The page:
Top Coaching Habits of Great Sales Managers (Part II)

By Selling Power Editors

This is part II of a two-part Q&A with David Jacoby, president of Sales Readiness Group, about sales management and sales coaching. Questions are from a July 27, 2011, Webinar hosted by Selling Power. (To listen to the full recording of the live Webinar, click here. To read part I, click here.)

Question 6: How do you coach a rep who has more experience than you do?

A: This is a common situation in professional sports. LeBron James is undoubtedly a better basketball player than his coach. Still, players need great coaches to succeed.

A key consideration in coaching an experienced rep ” or one who may not be open to coaching ” is for the sales manager to get reps to agree to take what they learned in the coaching process into the field and put it into practice. Some techniques include asking the sales rep to “help” you by trying new techniques and citing the success other reps have had using these same skills.

Question 7: How can you coach effectively without demotivating the sales rep?

A: Sales reps get demotivated when sales coaching is done only in response to poor performance or when the sales manager doesn’t coach properly.

Sales managers sometimes think that coaching is merely an opportunity to correct a rep’s mistakes. But coaching should never be remedial; it isn’t a punishment for poor performance. Sales organizations need to create a coaching culture where all reps ” stars, average reps, and poor performers ” receive regular and routine coaching.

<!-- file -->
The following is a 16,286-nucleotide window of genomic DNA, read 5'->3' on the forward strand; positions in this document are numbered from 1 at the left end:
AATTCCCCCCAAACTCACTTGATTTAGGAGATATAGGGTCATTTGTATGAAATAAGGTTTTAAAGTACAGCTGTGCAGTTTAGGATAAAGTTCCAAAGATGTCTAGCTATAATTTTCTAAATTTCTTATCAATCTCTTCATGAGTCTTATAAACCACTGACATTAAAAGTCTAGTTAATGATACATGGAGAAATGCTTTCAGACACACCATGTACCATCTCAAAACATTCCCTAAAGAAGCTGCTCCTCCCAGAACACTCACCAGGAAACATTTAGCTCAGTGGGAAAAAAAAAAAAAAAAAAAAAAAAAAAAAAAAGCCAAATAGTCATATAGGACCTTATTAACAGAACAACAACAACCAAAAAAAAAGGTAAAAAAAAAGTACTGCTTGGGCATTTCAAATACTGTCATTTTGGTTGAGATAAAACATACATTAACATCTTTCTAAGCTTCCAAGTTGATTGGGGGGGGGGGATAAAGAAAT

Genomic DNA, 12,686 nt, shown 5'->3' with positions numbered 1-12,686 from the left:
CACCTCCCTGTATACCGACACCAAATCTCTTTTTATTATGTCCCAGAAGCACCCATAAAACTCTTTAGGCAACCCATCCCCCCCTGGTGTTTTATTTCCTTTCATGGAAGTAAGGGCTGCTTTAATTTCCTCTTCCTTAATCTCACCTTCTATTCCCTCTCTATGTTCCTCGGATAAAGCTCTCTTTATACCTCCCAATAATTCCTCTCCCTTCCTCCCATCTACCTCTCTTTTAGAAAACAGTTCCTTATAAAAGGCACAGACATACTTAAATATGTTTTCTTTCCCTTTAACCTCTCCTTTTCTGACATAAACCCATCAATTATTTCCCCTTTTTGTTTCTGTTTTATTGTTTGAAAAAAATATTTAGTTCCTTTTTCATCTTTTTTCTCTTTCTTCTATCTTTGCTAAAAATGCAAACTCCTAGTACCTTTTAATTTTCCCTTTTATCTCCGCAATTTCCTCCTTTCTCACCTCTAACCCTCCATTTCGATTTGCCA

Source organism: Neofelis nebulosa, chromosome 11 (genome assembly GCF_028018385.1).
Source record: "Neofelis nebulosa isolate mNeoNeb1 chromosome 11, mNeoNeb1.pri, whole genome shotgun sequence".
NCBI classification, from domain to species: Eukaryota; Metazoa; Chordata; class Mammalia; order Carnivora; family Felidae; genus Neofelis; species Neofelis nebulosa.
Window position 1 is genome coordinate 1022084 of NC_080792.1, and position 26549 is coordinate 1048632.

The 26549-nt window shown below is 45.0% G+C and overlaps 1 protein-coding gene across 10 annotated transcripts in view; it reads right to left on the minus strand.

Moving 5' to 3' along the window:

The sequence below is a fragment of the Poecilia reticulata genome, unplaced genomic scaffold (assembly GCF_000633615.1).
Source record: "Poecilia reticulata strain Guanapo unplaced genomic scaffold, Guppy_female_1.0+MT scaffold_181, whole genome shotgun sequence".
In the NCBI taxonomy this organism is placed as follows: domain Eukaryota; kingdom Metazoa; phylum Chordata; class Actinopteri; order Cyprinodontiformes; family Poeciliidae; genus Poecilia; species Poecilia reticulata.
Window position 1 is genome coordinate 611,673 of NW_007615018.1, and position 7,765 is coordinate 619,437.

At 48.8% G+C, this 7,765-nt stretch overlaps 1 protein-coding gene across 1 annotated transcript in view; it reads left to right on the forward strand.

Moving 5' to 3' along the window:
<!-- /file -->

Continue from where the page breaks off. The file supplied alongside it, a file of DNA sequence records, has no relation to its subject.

Question 8: What is the ideal amount of time per rep to spend on coaching?

A: Allocate approximately 25 to 40 percent of sales management time for coaching. This generally averages about one day per sales rep, per month.

Question 9: Doesn’t the company need a coaching culture to be effective in coaching?

A: Yes. Sales managers and sales reps look to senior management for leadership. If senior management actively promotes and supports coaching, the rest of the organization will follow.

Question 10: You talked about the need to measure coaching. What metrics would you use?

A: Start with activity metrics for the sales managers. Has the sales manager created a coaching plan for each member of his or her team? How many coaching conferences [is the company] doing a month? Does each sales rep have a personal development plan?

Over time, start looking at sales force effectiveness (e.g., close ratios, velocity of deals in the pipeline) to measure the positive impact of the coaching program.

Question 11: So how can we improve coaching by managers?

A: Ultimately, it is the responsibility of the sales organization to make sales coaching a priority and then provide managers with the skills and tools they need to be successful. Coaching is a skill that can be learned, but for best results sales organizations should view the skills development as one component of an overall coaching system that includes 1) creating a coaching culture, 2) implementing a coaching process, 3) developing the coaching skills of the managers, and 4) using metrics to measure success and hold sales managers accountable.